How to Enroll in the Best Truck Driving School near Somerset Massachusetts
Congratulations on your decision to become a trucker and enroll in a trucking school near Somerset MA. Maybe it has always been your dream to hit the open road while operating a monster tractor trailer. Or possibly you have done some research and have discovered that an occupation as a truck driver offers good pay and flexible job opportunities. No matter what your reason is, it’s essential to obtain the proper training by choosing the right CDL school in your area. When assessing your options, there are a number of factors that you’ll need to examine before making your ultimate selection. Location will certainly be important, particularly if you have to commute from your Somerset home. The expense will also be important, but picking a school based solely on price is not the ideal method to make certain you’ll obtain the proper training. Just remember, your goal is to master the skills and knowledge that will allow you to pass the CDL examinations and become a qualified truck driver. So keeping that objective in mind, just how do you select a truck driving school? The answer to that question is what we are going to address in the rest of this article. But first, we are going to discuss a little bit about which CDL license you will eventually need.
Which Commercial Drivers License Should You Get?
In order to drive commercial vehicles legally within the United States and Somerset MA, an operator needs to obtain a CDL (Commercial Driver’s License). The three classes of licenses that a driver can apply for are Class A, Class B and Class C. Given that the subject of this article is how to select a truck driver school, we will highlight Class A and B licenses. What differentiates each class of CDL is the kind of vehicle that the driver can operate in addition to the GVWR (Gross Vehicle Weight Rating) or GCWR (Gross Combination Weight Rating). Following are short explanations of the two classes.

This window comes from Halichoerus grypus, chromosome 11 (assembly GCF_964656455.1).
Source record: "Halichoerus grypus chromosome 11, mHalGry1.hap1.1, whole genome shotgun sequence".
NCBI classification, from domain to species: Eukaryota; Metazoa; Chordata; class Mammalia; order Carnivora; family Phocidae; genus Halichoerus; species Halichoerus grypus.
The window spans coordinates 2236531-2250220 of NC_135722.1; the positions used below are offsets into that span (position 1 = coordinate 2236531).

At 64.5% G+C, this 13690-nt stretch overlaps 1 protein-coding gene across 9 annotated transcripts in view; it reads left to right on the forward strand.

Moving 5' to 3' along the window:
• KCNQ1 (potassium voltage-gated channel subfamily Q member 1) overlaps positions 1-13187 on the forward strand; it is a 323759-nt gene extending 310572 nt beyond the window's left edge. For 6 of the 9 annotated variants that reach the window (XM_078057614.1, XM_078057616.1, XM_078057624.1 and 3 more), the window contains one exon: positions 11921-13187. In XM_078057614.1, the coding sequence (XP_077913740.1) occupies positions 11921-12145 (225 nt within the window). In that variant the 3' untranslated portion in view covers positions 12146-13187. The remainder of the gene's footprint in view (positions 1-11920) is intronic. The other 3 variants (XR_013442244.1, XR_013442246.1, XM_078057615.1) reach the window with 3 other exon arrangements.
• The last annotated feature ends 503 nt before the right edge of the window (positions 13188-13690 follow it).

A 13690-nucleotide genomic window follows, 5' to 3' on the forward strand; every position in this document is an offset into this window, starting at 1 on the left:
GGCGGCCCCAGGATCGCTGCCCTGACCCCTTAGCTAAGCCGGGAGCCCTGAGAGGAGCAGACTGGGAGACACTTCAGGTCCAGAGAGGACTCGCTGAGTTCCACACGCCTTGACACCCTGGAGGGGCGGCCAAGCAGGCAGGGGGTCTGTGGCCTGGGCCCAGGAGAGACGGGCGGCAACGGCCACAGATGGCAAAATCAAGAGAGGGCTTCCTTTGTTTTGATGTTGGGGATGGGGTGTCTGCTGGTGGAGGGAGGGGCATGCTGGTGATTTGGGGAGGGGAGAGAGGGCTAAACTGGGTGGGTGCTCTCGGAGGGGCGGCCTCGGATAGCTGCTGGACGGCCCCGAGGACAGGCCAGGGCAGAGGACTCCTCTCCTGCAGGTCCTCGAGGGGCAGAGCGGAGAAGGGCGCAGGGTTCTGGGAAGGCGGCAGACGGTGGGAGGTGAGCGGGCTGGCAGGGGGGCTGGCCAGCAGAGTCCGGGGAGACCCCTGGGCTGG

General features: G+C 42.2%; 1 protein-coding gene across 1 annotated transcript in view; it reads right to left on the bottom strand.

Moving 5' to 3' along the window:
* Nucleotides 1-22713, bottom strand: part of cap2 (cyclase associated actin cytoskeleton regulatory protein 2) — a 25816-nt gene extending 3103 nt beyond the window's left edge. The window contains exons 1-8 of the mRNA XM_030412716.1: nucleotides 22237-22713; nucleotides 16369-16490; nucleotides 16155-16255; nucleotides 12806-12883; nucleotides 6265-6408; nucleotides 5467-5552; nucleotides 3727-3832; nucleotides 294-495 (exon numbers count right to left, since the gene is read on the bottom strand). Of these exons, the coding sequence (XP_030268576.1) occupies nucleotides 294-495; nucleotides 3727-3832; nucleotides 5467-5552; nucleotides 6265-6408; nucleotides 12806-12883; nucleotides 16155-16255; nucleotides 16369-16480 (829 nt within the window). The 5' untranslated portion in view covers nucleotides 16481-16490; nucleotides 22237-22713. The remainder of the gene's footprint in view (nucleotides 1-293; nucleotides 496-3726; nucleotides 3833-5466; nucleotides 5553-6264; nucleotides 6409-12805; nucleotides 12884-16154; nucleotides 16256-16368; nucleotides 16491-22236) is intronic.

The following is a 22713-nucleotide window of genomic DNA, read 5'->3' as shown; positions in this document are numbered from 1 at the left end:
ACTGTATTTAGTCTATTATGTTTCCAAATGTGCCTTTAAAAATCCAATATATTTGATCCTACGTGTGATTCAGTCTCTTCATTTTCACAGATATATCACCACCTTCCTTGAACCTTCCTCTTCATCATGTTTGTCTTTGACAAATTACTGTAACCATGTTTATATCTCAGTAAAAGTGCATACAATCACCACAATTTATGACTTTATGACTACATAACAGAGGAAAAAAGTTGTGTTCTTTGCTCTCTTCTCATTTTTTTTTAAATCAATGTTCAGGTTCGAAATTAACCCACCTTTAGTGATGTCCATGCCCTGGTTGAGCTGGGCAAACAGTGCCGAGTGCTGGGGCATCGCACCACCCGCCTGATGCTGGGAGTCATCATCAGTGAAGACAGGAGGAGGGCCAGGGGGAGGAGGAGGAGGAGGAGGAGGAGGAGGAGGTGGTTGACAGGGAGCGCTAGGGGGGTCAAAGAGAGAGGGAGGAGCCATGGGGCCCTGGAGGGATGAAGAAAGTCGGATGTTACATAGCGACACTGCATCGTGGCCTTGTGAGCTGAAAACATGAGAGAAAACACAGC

Class A CDL. A Class A CDL is needed to drive any vehicle that has a GCWR of more than 26,000 lbs., including a towed vehicle of more than 10,000 lbs. Several of the vehicles that drivers may be able to operate with Class A licenses are:
- Interstate or Intrastate Tractor Trailers
- Trucks with Double or Triple Trailers
- Tanker Trucks
- Livestock Carriers
- Class B and Class C Vehicles
Class B CDL. A Class B Commercial Drivers License is required to drive single vehicles having a GVWR of more than 26,000 lbs., or a GCWR of greater than 26,000 lbs. including a towed vehicle weighing up to 10,000 lbs. Some of the vehicles that drivers may be qualified to operate with Class B licenses are:
- Tractor Trailers
- Dump Trucks
- Cement Mixers
- Large Buses
- Class C Vehicles